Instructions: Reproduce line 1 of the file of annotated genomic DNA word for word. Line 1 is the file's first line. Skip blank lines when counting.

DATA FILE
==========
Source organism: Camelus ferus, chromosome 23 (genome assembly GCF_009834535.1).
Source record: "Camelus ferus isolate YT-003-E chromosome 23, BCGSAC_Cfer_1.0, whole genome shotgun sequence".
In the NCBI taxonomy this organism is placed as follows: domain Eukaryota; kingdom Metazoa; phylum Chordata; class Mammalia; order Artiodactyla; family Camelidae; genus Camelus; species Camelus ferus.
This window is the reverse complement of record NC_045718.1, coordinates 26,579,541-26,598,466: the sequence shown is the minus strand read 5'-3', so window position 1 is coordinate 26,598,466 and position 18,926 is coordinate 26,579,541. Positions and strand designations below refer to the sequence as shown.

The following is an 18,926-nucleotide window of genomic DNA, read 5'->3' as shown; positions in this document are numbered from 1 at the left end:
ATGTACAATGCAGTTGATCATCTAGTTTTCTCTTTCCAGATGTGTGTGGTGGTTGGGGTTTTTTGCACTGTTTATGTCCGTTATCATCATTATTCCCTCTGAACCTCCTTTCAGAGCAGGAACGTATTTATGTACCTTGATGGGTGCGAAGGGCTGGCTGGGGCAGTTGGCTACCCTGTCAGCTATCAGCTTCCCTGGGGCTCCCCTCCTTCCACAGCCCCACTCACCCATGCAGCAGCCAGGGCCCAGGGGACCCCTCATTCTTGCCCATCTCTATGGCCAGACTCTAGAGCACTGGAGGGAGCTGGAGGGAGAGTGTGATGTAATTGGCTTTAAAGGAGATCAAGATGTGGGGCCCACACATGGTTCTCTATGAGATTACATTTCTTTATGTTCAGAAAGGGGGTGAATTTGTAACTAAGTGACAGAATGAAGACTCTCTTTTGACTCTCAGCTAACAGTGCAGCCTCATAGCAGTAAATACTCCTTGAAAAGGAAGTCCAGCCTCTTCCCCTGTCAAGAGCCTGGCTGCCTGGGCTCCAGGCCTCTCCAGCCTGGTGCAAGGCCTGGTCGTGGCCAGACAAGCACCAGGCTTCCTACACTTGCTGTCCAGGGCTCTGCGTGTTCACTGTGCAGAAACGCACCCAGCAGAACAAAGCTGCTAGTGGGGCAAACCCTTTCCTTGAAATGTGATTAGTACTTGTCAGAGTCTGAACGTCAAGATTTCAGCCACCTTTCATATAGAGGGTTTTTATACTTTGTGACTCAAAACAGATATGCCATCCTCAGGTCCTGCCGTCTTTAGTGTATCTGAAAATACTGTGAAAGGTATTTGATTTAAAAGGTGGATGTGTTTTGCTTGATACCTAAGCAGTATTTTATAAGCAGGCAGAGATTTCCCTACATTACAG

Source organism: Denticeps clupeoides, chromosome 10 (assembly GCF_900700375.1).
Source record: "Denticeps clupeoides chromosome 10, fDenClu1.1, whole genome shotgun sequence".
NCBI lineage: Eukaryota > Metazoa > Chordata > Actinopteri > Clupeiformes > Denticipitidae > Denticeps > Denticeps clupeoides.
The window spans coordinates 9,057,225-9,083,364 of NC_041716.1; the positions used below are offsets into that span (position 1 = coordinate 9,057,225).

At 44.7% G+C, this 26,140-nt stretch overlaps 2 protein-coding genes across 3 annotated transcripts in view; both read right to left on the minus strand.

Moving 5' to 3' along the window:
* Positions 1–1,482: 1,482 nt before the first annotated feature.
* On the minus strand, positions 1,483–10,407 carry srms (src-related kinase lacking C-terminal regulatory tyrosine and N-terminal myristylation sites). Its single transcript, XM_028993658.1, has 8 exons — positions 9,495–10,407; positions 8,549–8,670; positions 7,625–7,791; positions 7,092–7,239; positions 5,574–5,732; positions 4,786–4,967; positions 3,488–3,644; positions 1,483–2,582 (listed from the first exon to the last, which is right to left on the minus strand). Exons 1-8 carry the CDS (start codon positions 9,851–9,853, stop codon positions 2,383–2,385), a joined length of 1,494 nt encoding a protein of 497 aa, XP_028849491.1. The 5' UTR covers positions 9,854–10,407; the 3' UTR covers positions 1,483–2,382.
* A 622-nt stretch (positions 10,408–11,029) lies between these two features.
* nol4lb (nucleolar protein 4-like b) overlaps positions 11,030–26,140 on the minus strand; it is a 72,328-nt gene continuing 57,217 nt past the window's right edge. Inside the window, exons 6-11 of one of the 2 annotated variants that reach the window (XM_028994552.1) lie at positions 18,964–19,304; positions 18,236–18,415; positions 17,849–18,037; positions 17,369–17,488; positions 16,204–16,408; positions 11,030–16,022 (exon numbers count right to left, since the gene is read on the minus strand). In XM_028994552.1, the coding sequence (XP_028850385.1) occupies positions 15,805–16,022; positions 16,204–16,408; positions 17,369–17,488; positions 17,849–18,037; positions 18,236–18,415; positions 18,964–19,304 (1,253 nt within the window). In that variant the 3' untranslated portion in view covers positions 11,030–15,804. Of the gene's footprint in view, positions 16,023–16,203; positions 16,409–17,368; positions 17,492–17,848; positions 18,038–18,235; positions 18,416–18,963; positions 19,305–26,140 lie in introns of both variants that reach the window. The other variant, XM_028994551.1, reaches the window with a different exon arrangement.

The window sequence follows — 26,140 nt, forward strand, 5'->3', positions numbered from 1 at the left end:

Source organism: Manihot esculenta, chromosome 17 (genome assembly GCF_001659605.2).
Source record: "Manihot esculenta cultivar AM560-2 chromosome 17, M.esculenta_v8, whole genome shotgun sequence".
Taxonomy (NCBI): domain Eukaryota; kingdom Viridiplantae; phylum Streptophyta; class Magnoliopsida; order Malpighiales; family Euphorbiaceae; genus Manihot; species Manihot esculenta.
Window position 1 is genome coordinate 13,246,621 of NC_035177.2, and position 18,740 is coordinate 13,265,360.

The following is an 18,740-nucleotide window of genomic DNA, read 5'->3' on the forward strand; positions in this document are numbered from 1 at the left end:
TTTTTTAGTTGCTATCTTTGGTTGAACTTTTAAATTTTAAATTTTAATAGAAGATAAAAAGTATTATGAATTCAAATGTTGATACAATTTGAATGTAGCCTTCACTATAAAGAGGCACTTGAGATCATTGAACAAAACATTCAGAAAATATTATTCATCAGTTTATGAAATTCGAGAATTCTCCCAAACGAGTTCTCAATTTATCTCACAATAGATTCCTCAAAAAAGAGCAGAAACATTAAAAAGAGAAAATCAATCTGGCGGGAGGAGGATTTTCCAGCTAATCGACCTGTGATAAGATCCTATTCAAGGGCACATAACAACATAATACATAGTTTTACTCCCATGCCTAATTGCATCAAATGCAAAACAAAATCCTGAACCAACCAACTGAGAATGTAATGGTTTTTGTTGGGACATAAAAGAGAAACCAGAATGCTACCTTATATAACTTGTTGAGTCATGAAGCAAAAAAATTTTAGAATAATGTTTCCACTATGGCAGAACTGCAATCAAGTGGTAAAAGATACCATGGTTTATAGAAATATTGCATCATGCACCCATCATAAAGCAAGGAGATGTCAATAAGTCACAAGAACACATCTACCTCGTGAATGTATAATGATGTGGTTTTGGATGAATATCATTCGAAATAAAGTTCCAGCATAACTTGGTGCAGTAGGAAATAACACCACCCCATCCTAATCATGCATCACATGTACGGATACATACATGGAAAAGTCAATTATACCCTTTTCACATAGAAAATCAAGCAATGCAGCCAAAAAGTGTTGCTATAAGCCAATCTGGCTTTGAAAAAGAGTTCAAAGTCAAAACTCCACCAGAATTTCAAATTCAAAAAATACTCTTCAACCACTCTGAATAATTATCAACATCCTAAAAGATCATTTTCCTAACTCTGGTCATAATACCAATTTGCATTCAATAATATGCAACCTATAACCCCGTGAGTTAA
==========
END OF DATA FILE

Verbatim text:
Source organism: Camelus ferus, chromosome 23 (genome assembly GCF_009834535.1).